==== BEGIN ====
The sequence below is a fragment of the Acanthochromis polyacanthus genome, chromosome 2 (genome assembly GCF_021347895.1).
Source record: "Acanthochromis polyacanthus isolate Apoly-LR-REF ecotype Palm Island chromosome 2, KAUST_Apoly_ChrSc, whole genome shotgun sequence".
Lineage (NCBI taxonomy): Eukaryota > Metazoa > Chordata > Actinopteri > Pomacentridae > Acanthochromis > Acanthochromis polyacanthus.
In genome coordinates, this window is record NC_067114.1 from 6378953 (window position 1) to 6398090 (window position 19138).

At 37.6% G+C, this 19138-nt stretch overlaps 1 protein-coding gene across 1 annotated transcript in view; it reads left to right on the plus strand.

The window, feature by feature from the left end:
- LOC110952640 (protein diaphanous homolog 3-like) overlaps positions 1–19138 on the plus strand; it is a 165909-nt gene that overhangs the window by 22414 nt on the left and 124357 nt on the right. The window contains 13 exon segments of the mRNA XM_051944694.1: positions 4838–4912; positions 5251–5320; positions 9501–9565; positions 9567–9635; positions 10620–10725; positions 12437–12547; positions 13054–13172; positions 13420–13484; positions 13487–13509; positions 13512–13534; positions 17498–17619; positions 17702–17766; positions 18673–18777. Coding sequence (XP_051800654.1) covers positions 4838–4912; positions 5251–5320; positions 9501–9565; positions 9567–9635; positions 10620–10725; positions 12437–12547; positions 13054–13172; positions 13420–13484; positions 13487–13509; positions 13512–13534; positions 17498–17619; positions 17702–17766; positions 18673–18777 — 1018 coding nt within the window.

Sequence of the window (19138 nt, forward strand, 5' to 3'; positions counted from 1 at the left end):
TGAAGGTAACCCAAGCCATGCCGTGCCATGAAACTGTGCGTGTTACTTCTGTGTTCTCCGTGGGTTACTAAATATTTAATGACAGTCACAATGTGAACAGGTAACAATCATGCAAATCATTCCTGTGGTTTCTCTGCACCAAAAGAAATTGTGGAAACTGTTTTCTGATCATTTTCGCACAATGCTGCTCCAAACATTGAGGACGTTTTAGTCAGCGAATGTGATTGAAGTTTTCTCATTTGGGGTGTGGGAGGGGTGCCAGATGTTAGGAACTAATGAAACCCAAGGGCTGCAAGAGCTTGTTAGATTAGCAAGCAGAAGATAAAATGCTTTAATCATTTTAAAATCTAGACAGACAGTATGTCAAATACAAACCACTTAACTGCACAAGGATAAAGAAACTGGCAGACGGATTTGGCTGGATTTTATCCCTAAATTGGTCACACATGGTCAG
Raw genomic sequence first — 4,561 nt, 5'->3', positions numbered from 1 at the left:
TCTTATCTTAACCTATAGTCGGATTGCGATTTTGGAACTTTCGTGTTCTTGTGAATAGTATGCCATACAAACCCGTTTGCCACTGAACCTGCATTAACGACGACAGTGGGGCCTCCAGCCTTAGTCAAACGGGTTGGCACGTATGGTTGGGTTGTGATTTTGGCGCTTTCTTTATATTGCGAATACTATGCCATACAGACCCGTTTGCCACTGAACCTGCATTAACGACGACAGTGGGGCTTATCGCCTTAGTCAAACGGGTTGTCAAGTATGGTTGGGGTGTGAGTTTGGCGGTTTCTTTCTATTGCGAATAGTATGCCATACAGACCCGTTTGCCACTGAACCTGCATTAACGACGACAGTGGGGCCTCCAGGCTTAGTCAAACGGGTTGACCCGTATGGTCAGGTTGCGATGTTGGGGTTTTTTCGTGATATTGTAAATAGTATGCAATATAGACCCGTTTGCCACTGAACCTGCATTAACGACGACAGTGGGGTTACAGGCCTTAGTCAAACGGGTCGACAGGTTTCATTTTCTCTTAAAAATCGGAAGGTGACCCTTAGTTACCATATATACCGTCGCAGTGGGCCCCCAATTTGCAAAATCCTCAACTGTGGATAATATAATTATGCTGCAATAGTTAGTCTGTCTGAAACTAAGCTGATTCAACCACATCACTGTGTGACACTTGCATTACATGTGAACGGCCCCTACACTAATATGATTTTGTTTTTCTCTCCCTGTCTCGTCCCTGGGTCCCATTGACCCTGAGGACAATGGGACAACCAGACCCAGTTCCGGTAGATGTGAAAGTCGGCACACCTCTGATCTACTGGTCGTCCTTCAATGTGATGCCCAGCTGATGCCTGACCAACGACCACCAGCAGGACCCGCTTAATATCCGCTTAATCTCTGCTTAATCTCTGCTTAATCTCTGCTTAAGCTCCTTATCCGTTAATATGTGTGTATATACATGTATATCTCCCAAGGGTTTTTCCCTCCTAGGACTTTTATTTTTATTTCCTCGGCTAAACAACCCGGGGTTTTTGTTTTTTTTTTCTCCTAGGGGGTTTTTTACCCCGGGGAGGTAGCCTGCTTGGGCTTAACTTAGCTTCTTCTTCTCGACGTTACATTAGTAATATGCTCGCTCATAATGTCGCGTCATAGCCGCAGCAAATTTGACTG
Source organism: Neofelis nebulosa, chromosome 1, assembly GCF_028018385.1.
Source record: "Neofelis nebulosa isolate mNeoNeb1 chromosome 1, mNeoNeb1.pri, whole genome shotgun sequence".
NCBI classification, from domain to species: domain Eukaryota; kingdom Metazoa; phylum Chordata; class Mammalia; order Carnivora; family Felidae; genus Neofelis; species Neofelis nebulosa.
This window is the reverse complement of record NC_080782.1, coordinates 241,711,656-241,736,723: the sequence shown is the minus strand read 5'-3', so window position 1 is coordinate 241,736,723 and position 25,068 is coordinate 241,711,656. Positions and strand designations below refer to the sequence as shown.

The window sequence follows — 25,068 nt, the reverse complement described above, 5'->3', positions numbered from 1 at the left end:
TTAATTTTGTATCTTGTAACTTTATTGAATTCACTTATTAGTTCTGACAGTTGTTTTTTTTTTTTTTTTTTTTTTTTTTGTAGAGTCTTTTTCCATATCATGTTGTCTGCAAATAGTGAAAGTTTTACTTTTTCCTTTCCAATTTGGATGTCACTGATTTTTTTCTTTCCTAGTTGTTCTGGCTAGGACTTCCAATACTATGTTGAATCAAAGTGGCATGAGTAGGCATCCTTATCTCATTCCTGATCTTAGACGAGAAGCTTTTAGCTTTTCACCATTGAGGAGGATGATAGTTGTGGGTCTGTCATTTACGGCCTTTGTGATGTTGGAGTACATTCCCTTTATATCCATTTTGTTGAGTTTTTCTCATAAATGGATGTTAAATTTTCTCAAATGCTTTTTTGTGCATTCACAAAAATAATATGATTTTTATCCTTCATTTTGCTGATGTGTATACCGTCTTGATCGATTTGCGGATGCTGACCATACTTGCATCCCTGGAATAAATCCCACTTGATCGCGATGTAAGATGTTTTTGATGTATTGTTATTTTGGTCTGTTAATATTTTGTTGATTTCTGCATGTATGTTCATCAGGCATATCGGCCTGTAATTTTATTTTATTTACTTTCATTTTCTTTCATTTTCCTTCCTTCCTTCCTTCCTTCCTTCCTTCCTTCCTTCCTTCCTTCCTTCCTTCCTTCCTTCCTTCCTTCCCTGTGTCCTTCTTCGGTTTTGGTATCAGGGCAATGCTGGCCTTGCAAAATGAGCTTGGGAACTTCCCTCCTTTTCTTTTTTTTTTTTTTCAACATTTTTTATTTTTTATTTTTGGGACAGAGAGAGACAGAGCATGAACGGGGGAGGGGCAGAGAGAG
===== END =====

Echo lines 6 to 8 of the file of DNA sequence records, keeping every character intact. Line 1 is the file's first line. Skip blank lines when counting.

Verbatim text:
The window, feature by feature from the left end:
- LOC110952640 (protein diaphanous homolog 3-like) overlaps positions 1–19138 on the plus strand; it is a 165909-nt gene that overhangs the window by 22414 nt on the left and 124357 nt on the right. The window contains 13 exon segments of the mRNA XM_051944694.1: positions 4838–4912; positions 5251–5320; positions 9501–9565; positions 9567–9635; positions 10620–10725; positions 12437–12547; positions 13054–13172; positions 13420–13484; positions 13487–13509; positions 13512–13534; positions 17498–17619; positions 17702–17766; positions 18673–18777. Coding sequence (XP_051800654.1) covers positions 4838–4912; positions 5251–5320; positions 9501–9565; positions 9567–9635; positions 10620–10725; positions 12437–12547; positions 13054–13172; positions 13420–13484; positions 13487–13509; positions 13512–13534; positions 17498–17619; positions 17702–17766; positions 18673–18777 — 1018 coding nt within the window.

Sequence of the window (19138 nt, forward strand, 5' to 3'; positions counted from 1 at the left end):